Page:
The Neuroscience of VILTs

post-viltIn this series, we are exploring the practical application of neuroscience to education and training. Let’s start by exploring the increasingly popular virtual instructor-led training (VILT). The Society of Applied Learning Technology (SALT) reports that “the vast majority” of companies plan to expand their use of VILT in the near future. Yet only 20 percent of these same companies find this delivery medium to be very effective.

 

So why do they keep doing it?

The survey respondents say the primary reason is to save money. The next most-frequent response is reducing time away from the office, while the third reason is the ability to train large numbers of people quickly.

If you want to avoid investing time and money in training that is economical but ineffective, you might want to apply a little bit of science to your VILT programs. In this and subsequent articles, I’m going to discuss three areas of focus for enhancing the effectiveness of your VILTs: design, preparation, and follow-up. For now, let’s start with design.

Design for engagement

Many VILTs follow a very predictable format. The first few minutes are spent getting organized and positioning participants online, followed by introducing the instructor and the topic. At the end of the class, there is usually a brief quiz or poll. The predictability of your programs may be causing your learners to tune out or multi-task instead of focusing.

This behavior occurs because the brain has developed pattern recognition as a survival mechanism. Our brain tends to relax in familiar surroundings and shifts into high alert in unfamiliar surroundings. Somewhere between feelings of boredom and anxiety is the highly productive level of attention. To help your VILT participants pay attention to you, design your VILTs for maximum engagement.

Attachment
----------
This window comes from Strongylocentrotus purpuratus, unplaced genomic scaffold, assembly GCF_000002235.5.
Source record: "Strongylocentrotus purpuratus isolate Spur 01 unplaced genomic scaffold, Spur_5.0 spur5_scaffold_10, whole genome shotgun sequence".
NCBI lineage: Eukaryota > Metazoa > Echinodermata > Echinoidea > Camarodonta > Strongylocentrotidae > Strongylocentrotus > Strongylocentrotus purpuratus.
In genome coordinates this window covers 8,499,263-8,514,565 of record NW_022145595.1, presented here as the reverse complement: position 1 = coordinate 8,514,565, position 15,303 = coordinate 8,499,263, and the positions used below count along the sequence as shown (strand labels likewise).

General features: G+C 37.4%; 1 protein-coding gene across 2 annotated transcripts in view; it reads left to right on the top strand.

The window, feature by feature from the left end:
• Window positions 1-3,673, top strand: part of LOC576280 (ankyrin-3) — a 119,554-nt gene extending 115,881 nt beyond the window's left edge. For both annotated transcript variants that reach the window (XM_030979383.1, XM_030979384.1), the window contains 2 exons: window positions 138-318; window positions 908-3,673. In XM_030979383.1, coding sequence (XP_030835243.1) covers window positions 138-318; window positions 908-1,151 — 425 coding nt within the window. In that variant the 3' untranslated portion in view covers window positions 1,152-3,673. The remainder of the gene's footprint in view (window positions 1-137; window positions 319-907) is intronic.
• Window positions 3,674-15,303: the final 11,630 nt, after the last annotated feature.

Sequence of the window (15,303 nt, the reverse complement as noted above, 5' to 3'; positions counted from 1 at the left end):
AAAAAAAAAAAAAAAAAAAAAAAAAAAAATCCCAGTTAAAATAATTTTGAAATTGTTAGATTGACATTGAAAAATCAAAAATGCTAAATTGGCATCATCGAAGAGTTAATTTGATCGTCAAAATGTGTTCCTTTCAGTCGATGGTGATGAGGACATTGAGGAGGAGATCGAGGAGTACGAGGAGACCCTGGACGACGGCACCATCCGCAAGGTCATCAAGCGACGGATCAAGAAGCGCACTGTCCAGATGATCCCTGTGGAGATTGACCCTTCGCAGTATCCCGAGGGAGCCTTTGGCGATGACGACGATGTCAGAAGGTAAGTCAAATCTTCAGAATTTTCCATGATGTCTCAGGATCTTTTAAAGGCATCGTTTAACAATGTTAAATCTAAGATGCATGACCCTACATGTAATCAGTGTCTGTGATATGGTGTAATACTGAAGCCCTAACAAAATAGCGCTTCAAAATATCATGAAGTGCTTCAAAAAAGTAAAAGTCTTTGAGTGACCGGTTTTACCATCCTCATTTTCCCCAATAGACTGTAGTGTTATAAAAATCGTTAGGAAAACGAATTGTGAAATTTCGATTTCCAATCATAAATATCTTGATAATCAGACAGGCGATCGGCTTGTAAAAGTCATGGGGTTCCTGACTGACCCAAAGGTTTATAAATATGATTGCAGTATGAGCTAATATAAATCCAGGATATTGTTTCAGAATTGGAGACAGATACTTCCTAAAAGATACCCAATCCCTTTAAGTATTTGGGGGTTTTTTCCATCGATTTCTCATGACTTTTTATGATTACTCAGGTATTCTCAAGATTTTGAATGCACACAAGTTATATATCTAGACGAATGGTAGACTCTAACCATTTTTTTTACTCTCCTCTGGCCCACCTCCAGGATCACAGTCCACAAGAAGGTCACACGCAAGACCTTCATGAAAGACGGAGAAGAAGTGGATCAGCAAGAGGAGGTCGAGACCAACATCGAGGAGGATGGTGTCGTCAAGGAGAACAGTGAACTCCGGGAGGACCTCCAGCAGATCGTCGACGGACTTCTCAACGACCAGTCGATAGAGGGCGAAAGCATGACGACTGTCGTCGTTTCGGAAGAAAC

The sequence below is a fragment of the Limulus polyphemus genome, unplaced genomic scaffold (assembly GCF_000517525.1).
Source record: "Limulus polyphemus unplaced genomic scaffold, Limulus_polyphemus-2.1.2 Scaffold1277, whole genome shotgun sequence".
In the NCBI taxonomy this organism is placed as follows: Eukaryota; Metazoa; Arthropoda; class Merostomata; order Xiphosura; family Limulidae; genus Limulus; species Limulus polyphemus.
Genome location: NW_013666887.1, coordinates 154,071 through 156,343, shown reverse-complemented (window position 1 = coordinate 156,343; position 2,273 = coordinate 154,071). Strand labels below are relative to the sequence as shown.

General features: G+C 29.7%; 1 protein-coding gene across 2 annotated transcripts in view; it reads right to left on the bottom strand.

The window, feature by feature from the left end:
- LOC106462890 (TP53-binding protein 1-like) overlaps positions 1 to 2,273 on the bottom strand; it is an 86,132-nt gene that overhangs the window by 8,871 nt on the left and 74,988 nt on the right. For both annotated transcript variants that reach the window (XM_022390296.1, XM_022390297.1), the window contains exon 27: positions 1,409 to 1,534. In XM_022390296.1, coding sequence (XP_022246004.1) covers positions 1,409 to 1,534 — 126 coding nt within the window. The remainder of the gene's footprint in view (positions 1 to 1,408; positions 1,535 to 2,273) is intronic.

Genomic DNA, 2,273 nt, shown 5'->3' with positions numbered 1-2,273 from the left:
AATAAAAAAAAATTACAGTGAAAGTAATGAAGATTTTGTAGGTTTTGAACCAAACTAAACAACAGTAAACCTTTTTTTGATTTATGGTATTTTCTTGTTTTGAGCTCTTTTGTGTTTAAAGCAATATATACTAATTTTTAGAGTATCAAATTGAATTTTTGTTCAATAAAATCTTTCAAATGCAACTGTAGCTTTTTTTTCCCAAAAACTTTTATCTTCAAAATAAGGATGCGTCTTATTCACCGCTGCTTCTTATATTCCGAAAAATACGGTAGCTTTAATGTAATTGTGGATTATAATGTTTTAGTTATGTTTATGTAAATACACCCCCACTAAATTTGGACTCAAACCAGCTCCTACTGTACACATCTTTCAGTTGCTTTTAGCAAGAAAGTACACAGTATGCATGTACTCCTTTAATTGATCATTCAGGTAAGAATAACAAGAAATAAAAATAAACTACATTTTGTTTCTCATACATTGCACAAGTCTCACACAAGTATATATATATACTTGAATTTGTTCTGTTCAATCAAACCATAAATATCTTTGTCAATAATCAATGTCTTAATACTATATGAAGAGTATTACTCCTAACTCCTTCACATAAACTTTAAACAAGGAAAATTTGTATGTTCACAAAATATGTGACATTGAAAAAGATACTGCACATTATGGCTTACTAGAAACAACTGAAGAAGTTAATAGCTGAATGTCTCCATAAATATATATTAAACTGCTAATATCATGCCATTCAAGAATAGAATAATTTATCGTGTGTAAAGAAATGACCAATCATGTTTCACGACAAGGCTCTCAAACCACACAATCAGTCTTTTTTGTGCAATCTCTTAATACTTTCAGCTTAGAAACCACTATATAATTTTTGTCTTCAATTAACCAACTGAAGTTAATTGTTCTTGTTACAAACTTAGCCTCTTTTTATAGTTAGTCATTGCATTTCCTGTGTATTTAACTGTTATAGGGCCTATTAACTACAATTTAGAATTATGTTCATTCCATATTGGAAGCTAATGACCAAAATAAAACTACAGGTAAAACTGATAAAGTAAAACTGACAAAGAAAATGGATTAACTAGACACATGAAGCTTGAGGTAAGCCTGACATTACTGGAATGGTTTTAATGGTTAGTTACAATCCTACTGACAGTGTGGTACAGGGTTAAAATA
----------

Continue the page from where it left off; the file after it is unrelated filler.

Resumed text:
Here are a few ideas to get you started.

Jump into the content right away.  Have you ever walked into a class or meeting a few minutes late and felt yourself scrambling to catch up with the conversation? If you start with content right away, your participants will be forced to pay attention immediately. There’s also a secondary benefit: people will start logging in early to be sure they don’t miss anything. This approach, on many television programs, attempts to engage views immediately so that they aren’t tempted to switch channels while the predictable credits are showing. The credits eventually appear, several minutes into the program. You can do the same with your standard introductions.

Ask a challenging question in the chat window. While polls have their place, you’ll get a lot more interaction from the use of the chat window. Pose a question that doesn’t have a clear right or wrong or answer; then sit back while participants share their opinions. This simple tool helps your VILTs become social learning events in which participants learn from one another, not from the “the sage upon the stage.”

Promote a participant to a presenter. When we watch someone else solve a problem or learn a new skill, mirror neurons fire in our brain in the same way as the person we’re observing. We visualize ourselves in their place. A fascinating study demonstrated that students who watched others practice proper basketball free-throw techniques improved almost as much as those who were actually practicing. A very effective VILT technique is to have participants take turns trying a new skill. Let the rest of the class, rather than the instructor, provide help as needed to maximize the effect.

VILTs are here to stay. Designing them to be more engaging will help you get better results from your investment.

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